Remote Debugging for SPIN


Spin supports an Ethernet debugging protocol called TTD that stands for "Topaz Teledebugging Protocol". TTD allows you to debug your SPIN kernel or user-level program over the network. If you know how to use gdb then you shouldn't have much trouble getting started.

The basic idea is that you run a modified version of gdb called m3gdbttd on your development (Linux) machine and you connect to the target machine, which is your crashbox running SPIN, over the network.

Getting Started

The executable you need to run is spin/local/LINUXELF/bin/m3gdbttd. When you start up m3gdbttd you need to specify the kernel image with debugging symbols, this is spin/kernel/sal/i386_freebsd/compile/SPIN/kernel.withsyms.

For this example let's pretend the SPIN source tree is located in /home/myspin/.

Start gdb like this:

#cd /home/myspin/spin   (This is so the next command isn't so long)
#local/LINUXELF/bin/m3gdbttd   kernel/sal/i386_freebsd/compile/SPIN/kernel.withsyms

Now you should see something like this:

GDB is free software and you are welcome to distribute copies of it
under certain conditions; type "show copying" to see the conditions.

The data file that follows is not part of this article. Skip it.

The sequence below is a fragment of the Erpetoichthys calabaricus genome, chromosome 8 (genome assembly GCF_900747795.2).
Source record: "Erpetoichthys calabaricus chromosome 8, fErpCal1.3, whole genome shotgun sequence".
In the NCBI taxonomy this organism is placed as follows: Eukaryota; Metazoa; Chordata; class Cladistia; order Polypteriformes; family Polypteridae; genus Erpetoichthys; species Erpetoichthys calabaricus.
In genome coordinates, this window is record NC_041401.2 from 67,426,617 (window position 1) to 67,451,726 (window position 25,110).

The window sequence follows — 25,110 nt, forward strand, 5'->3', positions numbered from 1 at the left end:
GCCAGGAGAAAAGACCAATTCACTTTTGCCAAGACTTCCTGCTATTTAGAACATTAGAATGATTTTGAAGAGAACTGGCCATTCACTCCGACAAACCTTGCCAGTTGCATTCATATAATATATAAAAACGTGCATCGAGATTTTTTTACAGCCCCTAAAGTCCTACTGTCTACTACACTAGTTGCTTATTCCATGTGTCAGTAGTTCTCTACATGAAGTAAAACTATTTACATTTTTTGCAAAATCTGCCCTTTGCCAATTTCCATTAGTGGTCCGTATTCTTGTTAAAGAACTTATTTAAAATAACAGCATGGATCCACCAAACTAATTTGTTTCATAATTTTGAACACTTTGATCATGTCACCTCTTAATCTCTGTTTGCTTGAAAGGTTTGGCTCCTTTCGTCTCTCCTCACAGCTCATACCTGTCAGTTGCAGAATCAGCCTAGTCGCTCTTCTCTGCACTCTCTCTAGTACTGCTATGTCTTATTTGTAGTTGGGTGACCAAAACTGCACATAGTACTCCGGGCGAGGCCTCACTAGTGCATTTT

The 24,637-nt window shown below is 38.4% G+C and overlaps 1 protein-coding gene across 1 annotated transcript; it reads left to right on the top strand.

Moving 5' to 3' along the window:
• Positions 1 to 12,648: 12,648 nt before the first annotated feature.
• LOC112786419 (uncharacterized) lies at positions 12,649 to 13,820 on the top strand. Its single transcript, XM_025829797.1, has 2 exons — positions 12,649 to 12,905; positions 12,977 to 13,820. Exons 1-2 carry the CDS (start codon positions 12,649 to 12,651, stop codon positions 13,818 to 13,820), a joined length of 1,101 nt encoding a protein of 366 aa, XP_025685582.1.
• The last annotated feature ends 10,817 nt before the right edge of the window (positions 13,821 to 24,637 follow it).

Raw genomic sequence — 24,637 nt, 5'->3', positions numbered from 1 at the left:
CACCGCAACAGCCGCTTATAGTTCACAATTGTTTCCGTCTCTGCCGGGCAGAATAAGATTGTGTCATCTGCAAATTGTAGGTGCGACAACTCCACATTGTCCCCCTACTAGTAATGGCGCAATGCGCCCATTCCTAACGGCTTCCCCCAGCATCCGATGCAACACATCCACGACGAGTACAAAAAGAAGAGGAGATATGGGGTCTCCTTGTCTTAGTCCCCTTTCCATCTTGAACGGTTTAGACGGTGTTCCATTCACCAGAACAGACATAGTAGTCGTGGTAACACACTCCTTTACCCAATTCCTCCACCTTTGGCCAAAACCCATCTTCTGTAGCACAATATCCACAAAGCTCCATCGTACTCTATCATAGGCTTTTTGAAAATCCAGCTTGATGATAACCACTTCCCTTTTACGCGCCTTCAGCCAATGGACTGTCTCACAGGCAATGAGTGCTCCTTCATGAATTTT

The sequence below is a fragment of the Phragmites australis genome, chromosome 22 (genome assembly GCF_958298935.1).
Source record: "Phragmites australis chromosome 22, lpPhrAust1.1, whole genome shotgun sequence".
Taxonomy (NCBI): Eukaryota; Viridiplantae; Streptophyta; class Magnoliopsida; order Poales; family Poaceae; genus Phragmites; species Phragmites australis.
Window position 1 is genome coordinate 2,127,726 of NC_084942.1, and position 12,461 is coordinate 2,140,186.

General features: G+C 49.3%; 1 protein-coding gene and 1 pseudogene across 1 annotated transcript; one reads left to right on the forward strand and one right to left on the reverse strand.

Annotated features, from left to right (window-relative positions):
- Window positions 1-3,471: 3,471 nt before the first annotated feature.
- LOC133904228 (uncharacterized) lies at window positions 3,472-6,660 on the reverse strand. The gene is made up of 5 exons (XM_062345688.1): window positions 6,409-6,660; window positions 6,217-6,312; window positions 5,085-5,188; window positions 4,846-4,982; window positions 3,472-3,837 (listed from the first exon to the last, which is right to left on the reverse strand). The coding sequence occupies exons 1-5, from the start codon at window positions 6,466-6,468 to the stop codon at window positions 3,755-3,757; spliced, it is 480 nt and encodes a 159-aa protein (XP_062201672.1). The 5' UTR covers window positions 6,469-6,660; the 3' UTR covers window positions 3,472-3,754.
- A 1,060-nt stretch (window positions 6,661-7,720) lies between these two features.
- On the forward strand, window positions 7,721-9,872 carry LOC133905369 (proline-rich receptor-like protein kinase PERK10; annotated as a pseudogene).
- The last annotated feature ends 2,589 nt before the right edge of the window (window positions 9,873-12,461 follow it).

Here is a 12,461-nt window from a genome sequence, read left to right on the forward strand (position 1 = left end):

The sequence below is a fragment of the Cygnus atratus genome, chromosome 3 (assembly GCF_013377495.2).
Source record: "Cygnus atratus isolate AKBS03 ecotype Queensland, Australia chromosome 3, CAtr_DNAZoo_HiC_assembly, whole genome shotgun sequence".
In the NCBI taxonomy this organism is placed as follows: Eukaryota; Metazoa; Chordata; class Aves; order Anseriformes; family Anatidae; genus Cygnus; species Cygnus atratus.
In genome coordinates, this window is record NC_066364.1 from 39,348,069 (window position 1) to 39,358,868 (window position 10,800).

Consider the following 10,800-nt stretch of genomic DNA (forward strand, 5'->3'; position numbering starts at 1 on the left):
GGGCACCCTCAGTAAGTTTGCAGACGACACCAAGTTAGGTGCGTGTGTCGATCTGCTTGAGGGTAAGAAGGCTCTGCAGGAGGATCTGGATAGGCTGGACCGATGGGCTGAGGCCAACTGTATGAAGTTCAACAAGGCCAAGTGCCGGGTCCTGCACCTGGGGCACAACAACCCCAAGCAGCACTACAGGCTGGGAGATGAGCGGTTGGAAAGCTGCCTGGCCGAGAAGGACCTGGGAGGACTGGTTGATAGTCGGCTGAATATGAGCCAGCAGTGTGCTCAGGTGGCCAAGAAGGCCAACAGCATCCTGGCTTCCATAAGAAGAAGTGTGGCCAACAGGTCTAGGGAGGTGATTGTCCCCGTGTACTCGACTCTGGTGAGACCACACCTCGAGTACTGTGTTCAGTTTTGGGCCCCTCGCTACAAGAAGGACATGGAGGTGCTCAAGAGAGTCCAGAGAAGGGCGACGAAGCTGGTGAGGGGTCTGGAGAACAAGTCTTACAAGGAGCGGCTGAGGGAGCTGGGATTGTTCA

There is absolutely no warranty for GDB; type "show warranty" for details.
GDB 4.13 (i486--linuxelf --target freebsd386), Copyright 1994 Free Software Foundation, Inc...Naming default domain 'default': /spin/kernel/sal/i386_freebsd/compile/SPIN/kernel.withsyms


Specify the target machine:

(gdb) target ttd loom16
(Substitute your crashbox for loom16)

Now you will see something like:

Attaching to remote machine across net...
Attached to loom16, an AT386
Connected to SPIN

Current language: auto; currently c

ttd_intr_called () at ../../../ttd/ttd_i386.c:104
104 }

You are now connected to your target machine and can begin debugging your kernel. Listed below are some useful commands. For more detailed information on using the ttd debugger, look at the user documentation provided with the source code.

Some Useful Commands

thread sweep
probes the target for all known threads
backtrace (bt)
backtraces the call stack of the current thread
thread number
changes the current thread to that designated by number
thread apply all command
applies command to all known threads
A useful command is:
      thread apply all bt
This will give a backtrace for all known threads.


Copyright (c) 1997 The University of Washington. All rights reserved.